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Creativity coach, writing and creative process instructor, speaker, author of Around the Writer's Block: Using Brain Science to Write the Way You Want (Penguin/Tarcher 2012) and Dancing in the Dragon's Den (Red Wheel Weiser), Teaching Artist at the Loft Literary Center.

Mea Culpa and Credit Where Credit Is Due

Big Moon Hug used here with permission from the artist Jerry Lee Kirk

Mea Culpa! I violated an artist’s copyright on the image I included in my last post. I certainly didn’t intend to do that, but I wasn’t as careful as I should have been and want to be. If I had looked a little more, I would have seen the artist’s copyright information. I promise I’ll be more vigilant in the future.

Jerry Lee Kirk, the artist of Big Moon Hug, is not only talented – check out his work on his website  – he’s generously allowing me to keep a copy of his painting on the post. I’m truly grateful because it is such a marvelous companion to the Victor Hugo poem. Thank you Jerry!

Silver Lining

The upside of this situation is that I discovered that Big Moon Hug and other paintings Jerry has created will soon be available as 11 x 14” prints for the very reasonable price of $20 plus shipping.

Based on the comments I’ve gotten from readers, I suspect I won’t be the only person ordering a copy for my office. If you want one, you’ll find Big Moon Hug at the Narrative 1 tab on Jerry’s website and can contact Jerry via his website.

Silver Lining #2

This is also an opportunity to acknowledge my imperfection. Frankly, I’m mortified that I did this, especially since I’m such a stickler about acknowledging sources with my MBA students. I truly hate making mistakes, but I’ve learned that integrity isn’t about being perfect, it’s about admitting my faults and failings humbly and honestly and doing what I can to correct problems.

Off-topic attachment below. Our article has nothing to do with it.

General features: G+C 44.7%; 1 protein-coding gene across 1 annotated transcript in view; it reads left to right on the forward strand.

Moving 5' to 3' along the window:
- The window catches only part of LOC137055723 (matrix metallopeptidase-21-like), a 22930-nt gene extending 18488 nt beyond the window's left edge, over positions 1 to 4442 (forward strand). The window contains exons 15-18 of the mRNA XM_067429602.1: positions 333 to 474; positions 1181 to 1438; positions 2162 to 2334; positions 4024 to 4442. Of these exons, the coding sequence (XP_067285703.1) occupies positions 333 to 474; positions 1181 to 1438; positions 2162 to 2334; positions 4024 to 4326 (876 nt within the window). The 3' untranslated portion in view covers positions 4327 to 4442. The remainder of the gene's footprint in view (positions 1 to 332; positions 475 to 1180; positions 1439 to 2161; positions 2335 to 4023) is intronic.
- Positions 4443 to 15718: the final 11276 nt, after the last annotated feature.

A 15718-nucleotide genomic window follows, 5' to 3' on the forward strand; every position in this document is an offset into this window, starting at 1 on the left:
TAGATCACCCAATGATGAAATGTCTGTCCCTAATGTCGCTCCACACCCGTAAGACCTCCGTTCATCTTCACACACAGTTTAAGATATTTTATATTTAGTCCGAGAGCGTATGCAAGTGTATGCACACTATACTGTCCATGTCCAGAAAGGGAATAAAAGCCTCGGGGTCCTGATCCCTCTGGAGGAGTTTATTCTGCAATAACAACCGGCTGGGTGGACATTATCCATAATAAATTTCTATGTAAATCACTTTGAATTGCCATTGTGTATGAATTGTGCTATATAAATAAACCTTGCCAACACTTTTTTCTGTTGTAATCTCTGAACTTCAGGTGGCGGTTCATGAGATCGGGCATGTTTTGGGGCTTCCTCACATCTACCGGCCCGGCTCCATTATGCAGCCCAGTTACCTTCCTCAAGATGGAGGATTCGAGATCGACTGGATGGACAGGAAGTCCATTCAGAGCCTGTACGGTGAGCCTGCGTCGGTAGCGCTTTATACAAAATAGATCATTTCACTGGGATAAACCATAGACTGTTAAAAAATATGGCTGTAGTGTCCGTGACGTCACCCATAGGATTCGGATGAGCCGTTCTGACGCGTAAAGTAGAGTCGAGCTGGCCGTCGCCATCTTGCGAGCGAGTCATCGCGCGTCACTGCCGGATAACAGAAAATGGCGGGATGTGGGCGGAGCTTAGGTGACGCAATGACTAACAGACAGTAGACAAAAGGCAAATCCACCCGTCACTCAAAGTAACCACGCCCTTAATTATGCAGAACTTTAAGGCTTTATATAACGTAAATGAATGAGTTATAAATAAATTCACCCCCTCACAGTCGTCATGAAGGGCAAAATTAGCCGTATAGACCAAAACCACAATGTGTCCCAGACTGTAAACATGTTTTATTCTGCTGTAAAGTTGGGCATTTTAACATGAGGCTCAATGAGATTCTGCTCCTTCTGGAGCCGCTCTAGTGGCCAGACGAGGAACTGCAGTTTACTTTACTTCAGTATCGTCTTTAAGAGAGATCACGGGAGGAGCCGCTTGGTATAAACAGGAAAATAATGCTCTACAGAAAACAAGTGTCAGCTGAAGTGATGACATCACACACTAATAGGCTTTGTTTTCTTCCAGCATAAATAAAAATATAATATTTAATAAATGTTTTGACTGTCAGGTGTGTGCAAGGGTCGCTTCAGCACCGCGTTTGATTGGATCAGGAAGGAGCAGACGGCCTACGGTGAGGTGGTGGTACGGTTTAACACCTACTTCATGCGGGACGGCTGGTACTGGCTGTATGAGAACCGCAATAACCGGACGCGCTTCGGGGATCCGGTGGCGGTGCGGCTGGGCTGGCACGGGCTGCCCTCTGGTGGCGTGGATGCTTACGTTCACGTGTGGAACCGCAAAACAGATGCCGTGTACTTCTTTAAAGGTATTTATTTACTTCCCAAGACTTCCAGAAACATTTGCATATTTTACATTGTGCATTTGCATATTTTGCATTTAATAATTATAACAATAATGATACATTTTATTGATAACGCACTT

I’d rather get it right the first time, but I’ve finally realized that it is far better to take action and make a mistake (followed by sincere effort to correct the mistake) than to do nothing because I’m afraid of making a mistake. The expectation of perfection is a common source of writing resistance; it’s also impossible to achieve and makes us miserable.

Karma is on our side. I think the fact that I didn’t intend harm had a little something to do with the fact that Jerry was so polite in his email letting me know he was the artist of the image I used. Jerry’s direct, but calm, reminder that all artists need to protect our copyrights and my prompt apology and effort to not only rectify the omission but to promote Jerry’s art, mark the beginning of what I hope will be a mutually beneficial collaboration with a fellow creative.

Making a new friend is always worth the embarrassment of making a mistake.

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4 Comments on “Mea Culpa and Credit Where Credit Is Due”

  1. rosannebane March 21, 2011 at 2:08 pm #

    Thanks Eden!
    And ditto on the Be Well and Thrive!


  2. Eden Cross March 19, 2011 at 11:19 pm #

    Sometimes, we all make mistakes and forget about the other person…it’s alright when we do, and are caught and shown where we went off the track. THIS is how we learn. Clearly, you did it accidentally — and while that doesn’t obsolve one of having trespassed, it’s quite different than if one had set out to intentionally use while realizing full well that this was not appropriate. I’m glad to hear about it, as it serves as a reminder to me to be conscious of as much as possible, as consistently as I can! Thank you for sharing your lesson with us.
    Be Well and Thrive,
    Eden 🙂


  3. rosannebane March 17, 2011 at 4:56 pm #

    Thanks Michael!


  4. Michael Kelberer March 17, 2011 at 4:52 pm #

    I forgive you!
    And welcome back!


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